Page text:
So…..What's the Point?

Musings from a Fellow Struggler

Archive for the month “December, 2011”

Why Go to Church?

Why go to Church? This question is posed primarily to non-church goers but might be helpful to those who attend church but sometimes wonder why. And the answers I suggest by no means exhaust all possible ones; in fact, you can add your own reasons in the response box if you’d like.

At any rate, there is an important distinction that must be made in order to answer this question properly and it has to do with the word ‘church’ itself.  Now, many secular people associate this word with a place, an address where certain kinds of people, Christians (whatever that might mean), meet to engage in mysterious religious ceremonies directed towards an equally mysterious being, God, who may or may not truly exist. They notice that there are many of these addresses representing many, and sometimes conflicting beliefs about how these religious ceremonies should be performed and equally conflicting ideas about who and what God is, if He exists, and what He expects from us. There are Baptist, Methodist (Free and United) Congregational, Catholic, Orthodox, Mormon, Evangelical, Lutheran, Presbyterian, Reformed (Dutch and otherwise), Non-denominational (i.e. none of the above) churches and even further subcategories of these. To outsiders this is all very confusing and often leads to a rejection of ‘church’ as being anything useful or meaningful and certainly not something worth the time.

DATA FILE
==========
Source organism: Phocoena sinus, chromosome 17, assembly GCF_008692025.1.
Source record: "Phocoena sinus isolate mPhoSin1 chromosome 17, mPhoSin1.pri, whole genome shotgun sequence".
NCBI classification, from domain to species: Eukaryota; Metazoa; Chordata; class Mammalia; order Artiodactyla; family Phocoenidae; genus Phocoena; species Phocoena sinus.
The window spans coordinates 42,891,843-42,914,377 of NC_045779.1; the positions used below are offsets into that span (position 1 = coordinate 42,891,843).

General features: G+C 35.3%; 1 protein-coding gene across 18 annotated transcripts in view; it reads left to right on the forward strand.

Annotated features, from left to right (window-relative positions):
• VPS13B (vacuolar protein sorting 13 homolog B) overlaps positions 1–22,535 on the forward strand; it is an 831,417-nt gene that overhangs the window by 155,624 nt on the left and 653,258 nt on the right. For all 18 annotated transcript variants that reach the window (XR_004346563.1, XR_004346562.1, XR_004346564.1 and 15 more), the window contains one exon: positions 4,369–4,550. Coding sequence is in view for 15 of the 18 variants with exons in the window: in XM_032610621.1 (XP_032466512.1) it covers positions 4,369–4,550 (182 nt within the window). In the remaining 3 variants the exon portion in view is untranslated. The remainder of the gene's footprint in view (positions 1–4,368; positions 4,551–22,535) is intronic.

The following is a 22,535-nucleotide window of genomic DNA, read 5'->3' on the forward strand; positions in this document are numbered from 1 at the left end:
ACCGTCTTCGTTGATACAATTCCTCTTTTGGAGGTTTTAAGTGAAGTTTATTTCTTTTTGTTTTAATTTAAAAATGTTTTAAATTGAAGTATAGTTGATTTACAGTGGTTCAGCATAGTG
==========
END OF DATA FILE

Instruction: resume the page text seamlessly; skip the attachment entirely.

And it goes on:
Martin Luther said the church, any church (for now anyway, important differences will be pointed out later), is a ‘hospital for sick souls’. The fact is, and this is a tenant of Christianity, that every human being is a ‘sick soul’ that needs hospitalization, intensive care even. But, herein lays the rub, namely admitting you are sick. Getting to this point entails at the very least diverting attention away from the many criticisms of church and focusing on your own personal foibles, inconsistencies, and, yes, that unpopular thing called personal sin.  The main difference between you, the non-church goer and those who do go is they are seeking healing from their admitted sickness while you deny yours. The most important reason for going to church, then, is to begin recovering from that sickness unto death, namely the sin that you share with the rest of humanity.

So, when you go to church, be prepared to meet people just like yourself. You’ll find some trying to hide their sickness from others, a few debating whether their sickness is as bad as someone else’s, the always present hypocrites who deny they are sick but there to help others get over their ailments, and those who know they are sick and give themselves over to the mercy of the Great Physician, Jesus Christ.

But, you might think that it’s possible to have fellowship with God, to get this sickness healed without the burden of church life. We are taught to be independent, self-reliant and masters of our own destiny and, you say, even Christianity has its hermits and monks. But, even so, monks have their monasteries and hermits are never totally isolated from human contact; those pesky pilgrims often disturb their contemplation. Just consider the fact that hermits and monks separated themselves from culture-at-large, not just certain parts of it. So, unless you are prepared for nearly total isolation from society and all its benefits, trying to be an “individually owned and operated” Christian is a delusion. The point is that living a Christian life and receiving continual healing from your sickness cannot be accomplished in isolation; you need a relationship with Jesus Christ and you need relationships with His people. And this leads us to the second meaning of the word ‘church’.